If we place Cultural Analytics within history of modern studies of culture, it represents a possible new “third stage.” In the end of 19th century, cultural anthropologists Edward Tylor and Franz Boas articulated the modern concept of culture as symbols, expressive forms, and believes present in all human societies and groups. This leads to the comparative studies of then still existing small scale traditional societies around the world (practically they were often located in colonies of western countries). This perspective also emphasized that all cultures are distinct and that evolutionary perspective according to which some cultures are superior to others are incorrect. In particular, Boas used this idea to fight discrimination in America against immigrants, blacks and ingenious people.

In the 20th century, new disciplines and paradigms emerge to study contemporary mass cultures in western countries, and later worldwide. The prominent examples are German critical theory (1920s-), Communication (1950s-), British Cultural Studies (1960s-), American Cultural Studies (1980s-), film and TV studies (1970s-), and game studies (1990s-). Scholars in these fields study societies in which they live, with particular focus on media industries and mass communication. The processes of globalization after end of Cold War (1991) and development of the global computer networks such as World Wide Web (1990) created a new global digital culture at the turn of the 21st century. Cultural analytics is an approach to study of culture that corresponds to this new stage. If people today use software tools to create digital artifacts (and sometime write their own code), Cultural Analytics similarly uses software to analyze large samples of such artifacts. If technology companies responsible for cultural digital platforms and interfaces (Amazon, Netflix, Spotify, YouTube, Facebook, Google, etc.) use data science to analyze, display, and recommend content, Cultural Analytics also relies on data science to study patterns in cultural artifacts and people’ engagement with these artifacts.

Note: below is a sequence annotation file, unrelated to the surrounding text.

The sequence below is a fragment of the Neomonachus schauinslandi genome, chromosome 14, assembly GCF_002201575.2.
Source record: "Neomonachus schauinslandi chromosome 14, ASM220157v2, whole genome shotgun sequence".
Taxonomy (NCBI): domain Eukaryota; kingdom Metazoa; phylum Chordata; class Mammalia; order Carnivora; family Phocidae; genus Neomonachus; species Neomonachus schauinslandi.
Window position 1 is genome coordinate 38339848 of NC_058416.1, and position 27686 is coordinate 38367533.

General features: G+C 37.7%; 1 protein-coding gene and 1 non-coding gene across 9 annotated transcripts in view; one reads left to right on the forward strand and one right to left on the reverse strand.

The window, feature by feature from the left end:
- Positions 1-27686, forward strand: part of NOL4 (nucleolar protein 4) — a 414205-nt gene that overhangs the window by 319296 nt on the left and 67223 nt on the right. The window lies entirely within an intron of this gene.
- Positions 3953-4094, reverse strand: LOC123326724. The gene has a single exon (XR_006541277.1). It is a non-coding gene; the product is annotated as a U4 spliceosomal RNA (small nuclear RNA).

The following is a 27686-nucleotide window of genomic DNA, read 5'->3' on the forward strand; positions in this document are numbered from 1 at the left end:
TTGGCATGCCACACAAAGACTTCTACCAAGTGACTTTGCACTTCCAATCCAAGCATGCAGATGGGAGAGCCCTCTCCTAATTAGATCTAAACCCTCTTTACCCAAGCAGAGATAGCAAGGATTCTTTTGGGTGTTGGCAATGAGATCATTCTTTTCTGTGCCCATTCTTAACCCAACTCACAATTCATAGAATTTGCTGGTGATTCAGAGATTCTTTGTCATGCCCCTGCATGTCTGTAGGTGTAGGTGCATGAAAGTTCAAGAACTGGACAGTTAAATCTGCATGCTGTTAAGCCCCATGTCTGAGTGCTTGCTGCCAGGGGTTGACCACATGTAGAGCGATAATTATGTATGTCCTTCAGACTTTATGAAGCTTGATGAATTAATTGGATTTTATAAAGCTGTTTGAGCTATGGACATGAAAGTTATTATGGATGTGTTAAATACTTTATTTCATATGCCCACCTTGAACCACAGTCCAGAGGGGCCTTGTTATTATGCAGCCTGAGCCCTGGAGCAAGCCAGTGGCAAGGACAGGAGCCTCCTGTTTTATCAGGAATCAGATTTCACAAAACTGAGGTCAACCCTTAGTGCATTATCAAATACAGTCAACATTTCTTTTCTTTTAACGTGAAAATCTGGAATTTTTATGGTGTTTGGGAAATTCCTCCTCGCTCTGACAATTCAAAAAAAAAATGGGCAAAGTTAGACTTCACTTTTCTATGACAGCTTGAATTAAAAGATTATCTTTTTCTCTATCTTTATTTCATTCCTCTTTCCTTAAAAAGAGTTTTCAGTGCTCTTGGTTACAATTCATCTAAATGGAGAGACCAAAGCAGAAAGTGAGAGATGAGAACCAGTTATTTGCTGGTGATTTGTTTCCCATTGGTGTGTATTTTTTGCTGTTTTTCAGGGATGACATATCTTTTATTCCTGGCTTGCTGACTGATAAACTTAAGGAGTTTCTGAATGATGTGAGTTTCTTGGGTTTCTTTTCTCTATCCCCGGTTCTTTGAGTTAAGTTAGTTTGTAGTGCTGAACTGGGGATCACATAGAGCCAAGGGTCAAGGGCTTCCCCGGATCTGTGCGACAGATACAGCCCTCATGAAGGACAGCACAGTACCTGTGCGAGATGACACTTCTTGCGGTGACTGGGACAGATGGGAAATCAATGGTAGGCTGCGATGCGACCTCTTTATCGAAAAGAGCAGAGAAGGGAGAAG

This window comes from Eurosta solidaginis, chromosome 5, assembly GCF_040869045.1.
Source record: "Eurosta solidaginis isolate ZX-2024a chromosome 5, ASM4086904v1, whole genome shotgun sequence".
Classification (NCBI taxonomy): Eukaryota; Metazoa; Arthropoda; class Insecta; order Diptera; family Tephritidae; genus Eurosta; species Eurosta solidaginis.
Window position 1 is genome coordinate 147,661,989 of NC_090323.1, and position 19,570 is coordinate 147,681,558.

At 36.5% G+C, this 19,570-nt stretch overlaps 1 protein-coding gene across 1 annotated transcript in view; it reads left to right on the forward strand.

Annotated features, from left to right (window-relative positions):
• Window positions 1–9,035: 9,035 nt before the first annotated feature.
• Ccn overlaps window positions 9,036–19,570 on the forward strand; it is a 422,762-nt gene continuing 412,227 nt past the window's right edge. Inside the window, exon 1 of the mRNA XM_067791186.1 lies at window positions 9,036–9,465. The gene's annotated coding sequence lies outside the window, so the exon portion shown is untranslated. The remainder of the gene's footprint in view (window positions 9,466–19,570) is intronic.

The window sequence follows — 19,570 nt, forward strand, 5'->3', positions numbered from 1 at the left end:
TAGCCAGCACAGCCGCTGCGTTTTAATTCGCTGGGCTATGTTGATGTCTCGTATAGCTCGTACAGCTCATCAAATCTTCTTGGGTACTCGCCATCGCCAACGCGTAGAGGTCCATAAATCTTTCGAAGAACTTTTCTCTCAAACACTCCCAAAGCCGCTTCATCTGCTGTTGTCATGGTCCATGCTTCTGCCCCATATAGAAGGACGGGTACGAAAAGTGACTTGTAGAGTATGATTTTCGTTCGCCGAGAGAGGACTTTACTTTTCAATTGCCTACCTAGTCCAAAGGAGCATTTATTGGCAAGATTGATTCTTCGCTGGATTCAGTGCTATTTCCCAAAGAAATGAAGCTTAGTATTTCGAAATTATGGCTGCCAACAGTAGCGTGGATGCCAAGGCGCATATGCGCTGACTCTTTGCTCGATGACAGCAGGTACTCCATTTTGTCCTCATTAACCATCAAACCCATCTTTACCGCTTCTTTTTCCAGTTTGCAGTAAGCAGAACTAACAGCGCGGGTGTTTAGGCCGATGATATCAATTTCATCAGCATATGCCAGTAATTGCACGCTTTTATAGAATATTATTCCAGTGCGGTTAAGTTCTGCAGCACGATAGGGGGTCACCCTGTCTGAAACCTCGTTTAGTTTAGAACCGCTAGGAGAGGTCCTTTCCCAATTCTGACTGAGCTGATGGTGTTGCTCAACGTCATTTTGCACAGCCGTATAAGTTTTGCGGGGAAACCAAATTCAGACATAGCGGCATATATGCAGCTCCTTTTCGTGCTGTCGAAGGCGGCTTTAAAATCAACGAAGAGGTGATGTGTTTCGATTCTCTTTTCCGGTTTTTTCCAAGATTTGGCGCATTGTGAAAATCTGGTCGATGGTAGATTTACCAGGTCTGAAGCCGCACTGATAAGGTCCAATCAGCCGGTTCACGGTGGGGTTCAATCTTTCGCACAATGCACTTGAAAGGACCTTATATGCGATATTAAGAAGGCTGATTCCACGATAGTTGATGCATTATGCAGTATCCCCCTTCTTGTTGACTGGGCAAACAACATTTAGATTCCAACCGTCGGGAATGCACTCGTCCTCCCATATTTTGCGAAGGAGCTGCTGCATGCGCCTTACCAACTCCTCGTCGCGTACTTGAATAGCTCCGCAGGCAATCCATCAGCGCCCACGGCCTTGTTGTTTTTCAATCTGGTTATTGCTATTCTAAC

When 20th century cultural disciplines studied products of culture industries such as pop music, films and TV programs, they were not directly dependent on these industries. Their objects of study were often singular programs and products available via radio, records, television, movie theaters, bookstores and newsstands – the same products consumed by individuals. To collect and analyze multiple programs, the academics used the same consumer technology as normal viewers and listeners. For instance, in the 1980s-1990s each scholar in TV studies would use a VCR to record her of his own collection of programs. When I was teaching “new media art” in the 1990s and first part of 2009s, I relied on my own collection of about 100 videotapes and dozens of CD-ROMs accumulated over the years. (This was my most valuable possession at the time.)

However, Cultural Analytics depends on access to large numbers of digital artifacts and data about their creators and users and their engagements with each other and these artifacts. Most large digital platforms provide this data via APIs. The APIs became common in the end of 2000s because companies wanted to stimulate development of third party apps for interacting with content shared on their platforms. APIs also allow embedding content shared on one platform on another platform, and automatic exchange of user info between platforms. Although their original purpose was automatic use in third party apps and other social media platforms, APIs also allowed downloading large volumes of shared content to a person’s computer for study. Since these APIs were open to everybody to use, the researchers in Cultural Analytics, Computational Social Science, and Digital Sociology took advantages of this. If these free APIs did not exist, these fields would neither develop at all, or develop at a much slower rate.This means that if companies decide to significantly limit access to their APIs (as Instagram did on June 1, 2016), or eliminate them completely, this will have very significant effect on these fields. Of course, other methods of getting large size online data methods still remain – such as scraping content of web pages. (This method was used by emerging Network Science in the second part of the 1990s). In fact, when I conceived of Cultural Analytics in 2005, this is also how I imagined getting “big cultural data” from the web.